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Join Isaiah as he explains why you should always negotiate your salary and how you can use your walkaway number as a lever
Here’s a quick rundown of this week’s episode…
- First, Isaiah discusses the importance of salary negotiation in industry and some general rules that should convince you to always negotiate
- Next, Isaiah gives advice on the best way to negotiate and what you should consider throughout the interview process
- Finally, Isaiah illustrates the importance of having a walkaway number and why you should set your walkaway number early in the interview process
From This Week’s Show…
Why You Should Always Negotiate Your Salary Offer
Failing to negotiate your salary offer is devastating to both your income and to your career. The good news is that industry employers expect you to negotiate.
In fact, if you don’t negotiate, your employer might second-guess your value in industry. They might start to see you as unqualified, desperate, and easy to replace. They might also think less of your character and credibility, and you will have to work harder to prove yourself after getting hired—if you get hired—than someone who negotiates.
All of this is because making deals is a key transferable skill in industry. Those at the top of any company have mastered this skill better than those below them. On a long enough timeline, the only two skills that will matter in terms of being promoted in industry are networking and making deals. These points should empower you to follow the first rule of negotiation: do it.
The Right Way To Prepare For Salary Negotiations
That said, there are right and wrong approaches to salary negotiation, and each stage of the hiring process requires a different approach; therefore, you should learn to negotiate well before you receive your first job offer.
Most PhDs erroneously believe that negotiation only comes into play when the company extends a formal job offer. While it’s true that you should never bring up salary and concrete numbers until you’ve received a written offer, you should know that the entire hiring process involves negotiation.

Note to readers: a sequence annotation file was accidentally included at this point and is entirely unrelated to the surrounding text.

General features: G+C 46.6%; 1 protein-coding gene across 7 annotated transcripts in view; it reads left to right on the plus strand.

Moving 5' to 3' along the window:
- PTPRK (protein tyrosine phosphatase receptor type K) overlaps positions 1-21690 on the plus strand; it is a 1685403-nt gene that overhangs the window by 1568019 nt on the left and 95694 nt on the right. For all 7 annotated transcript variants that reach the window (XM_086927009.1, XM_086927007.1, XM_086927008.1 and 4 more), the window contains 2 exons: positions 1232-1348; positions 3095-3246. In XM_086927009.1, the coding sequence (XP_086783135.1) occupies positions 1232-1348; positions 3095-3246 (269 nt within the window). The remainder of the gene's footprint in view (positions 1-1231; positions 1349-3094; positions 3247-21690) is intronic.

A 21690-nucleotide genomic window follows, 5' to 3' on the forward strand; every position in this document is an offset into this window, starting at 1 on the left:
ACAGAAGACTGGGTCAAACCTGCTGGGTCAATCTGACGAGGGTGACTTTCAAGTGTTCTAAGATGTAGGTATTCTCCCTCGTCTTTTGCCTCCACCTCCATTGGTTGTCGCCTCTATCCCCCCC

In every interaction with the company, you should be building the case for why you are the best person for their open position. By doing so, you increase your perceived value and build leverage for later salary discussions.
Why You Should Always Have a Walkaway Number
The most potent lever you have at your disposal during a negotiation—if you set it—is your walkaway number. Recently, my team was hiring a Transition Support Specialist, and because the candidate didn’t have any experience, we offered her a salary at the lower end of the range for this position. To everyone’s surprise, the candidate immediately thanked us and rejected the offer. She was kind, polite, professional—and bold. The candidate knew her worth.
The first question we found ourselves asking was, Why? What does this person know about their value that we don’t? The second question we asked was, How can we turn this around? We even asked, How can we win this person back? Her bold move, commitment to self, and strength of character—perceived or otherwise—inspired us. By shutting down our low offer, she made us want to hire her more. This is the power of having a walkaway number.
Before interviewing—no, before even applying to a position at a company—decide on a walkaway number and commit to it in advance. Otherwise you will talk yourself into accepting less than you should.
If you don’t set a walkaway number, you will make concessions. You will get emotional and be influenced by the relationships you’ve started to build with the company during the hiring process, or the time you’ve invested in that company, or your overall job search, or even how much you like the company’s facilities and other minor benefits.
If you’re ready to start your transition into industry, you can apply to book a free Transition Call with our founder Isaiah Hankel, PhD or one of our Transition Specialists. Apply to book a Transition Call here.